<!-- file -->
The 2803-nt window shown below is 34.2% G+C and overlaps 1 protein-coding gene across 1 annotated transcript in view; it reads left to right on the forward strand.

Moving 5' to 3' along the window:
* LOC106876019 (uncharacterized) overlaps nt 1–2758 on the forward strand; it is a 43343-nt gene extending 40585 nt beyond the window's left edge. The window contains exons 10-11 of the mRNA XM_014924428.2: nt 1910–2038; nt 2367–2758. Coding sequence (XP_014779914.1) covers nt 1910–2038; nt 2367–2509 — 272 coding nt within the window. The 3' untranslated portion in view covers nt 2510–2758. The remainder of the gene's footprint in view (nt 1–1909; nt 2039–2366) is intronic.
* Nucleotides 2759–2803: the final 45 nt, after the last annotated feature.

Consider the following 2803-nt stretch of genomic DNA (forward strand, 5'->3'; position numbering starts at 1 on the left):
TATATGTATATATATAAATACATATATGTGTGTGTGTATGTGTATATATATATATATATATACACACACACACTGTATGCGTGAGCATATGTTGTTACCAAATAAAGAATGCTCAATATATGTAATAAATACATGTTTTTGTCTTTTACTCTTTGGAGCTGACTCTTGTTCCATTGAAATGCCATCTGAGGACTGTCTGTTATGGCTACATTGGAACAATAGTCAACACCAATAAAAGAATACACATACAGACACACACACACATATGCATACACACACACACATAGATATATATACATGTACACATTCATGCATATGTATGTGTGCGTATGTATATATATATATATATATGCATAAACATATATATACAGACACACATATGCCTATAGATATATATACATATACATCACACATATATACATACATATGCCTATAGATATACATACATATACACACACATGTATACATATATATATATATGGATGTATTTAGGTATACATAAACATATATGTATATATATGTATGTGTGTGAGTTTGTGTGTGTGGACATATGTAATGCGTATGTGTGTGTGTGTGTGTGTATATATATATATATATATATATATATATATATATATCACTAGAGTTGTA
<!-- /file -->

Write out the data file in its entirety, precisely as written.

The 2803-nt window shown below is 34.2% G+C and overlaps 1 protein-coding gene across 1 annotated transcript in view; it reads left to right on the forward strand.

Moving 5' to 3' along the window:
* LOC106876019 (uncharacterized) overlaps nt 1–2758 on the forward strand; it is a 43343-nt gene extending 40585 nt beyond the window's left edge. The window contains exons 10-11 of the mRNA XM_014924428.2: nt 1910–2038; nt 2367–2758. Coding sequence (XP_014779914.1) covers nt 1910–2038; nt 2367–2509 — 272 coding nt within the window. The 3' untranslated portion in view covers nt 2510–2758. The remainder of the gene's footprint in view (nt 1–1909; nt 2039–2366) is intronic.
* Nucleotides 2759–2803: the final 45 nt, after the last annotated feature.

Consider the following 2803-nt stretch of genomic DNA (forward strand, 5'->3'; position numbering starts at 1 on the left):
TATATGTATATATATAAATACATATATGTGTGTGTGTATGTGTATATATATATATATATATACACACACACACTGTATGCGTGAGCATATGTTGTTACCAAATAAAGAATGCTCAATATATGTAATAAATACATGTTTTTGTCTTTTACTCTTTGGAGCTGACTCTTGTTCCATTGAAATGCCATCTGAGGACTGTCTGTTATGGCTACATTGGAACAATAGTCAACACCAATAAAAGAATACACATACAGACACACACACACATATGCATACACACACACACATAGATATATATACATGTACACATTCATGCATATGTATGTGTGCGTATGTATATATATATATATATATGCATAAACATATATATACAGACACACATATGCCTATAGATATATATACATATACATCACACATATATACATACATATGCCTATAGATATACATACATATACACACACATGTATACATATATATATATATGGATGTATTTAGGTATACATAAACATATATGTATATATATGTATGTGTGTGAGTTTGTGTGTGTGGACATATGTAATGCGTATGTGTGTGTGTGTGTGTGTATATATATATATATATATATATATATATATATATATCACTAGAGTTGTA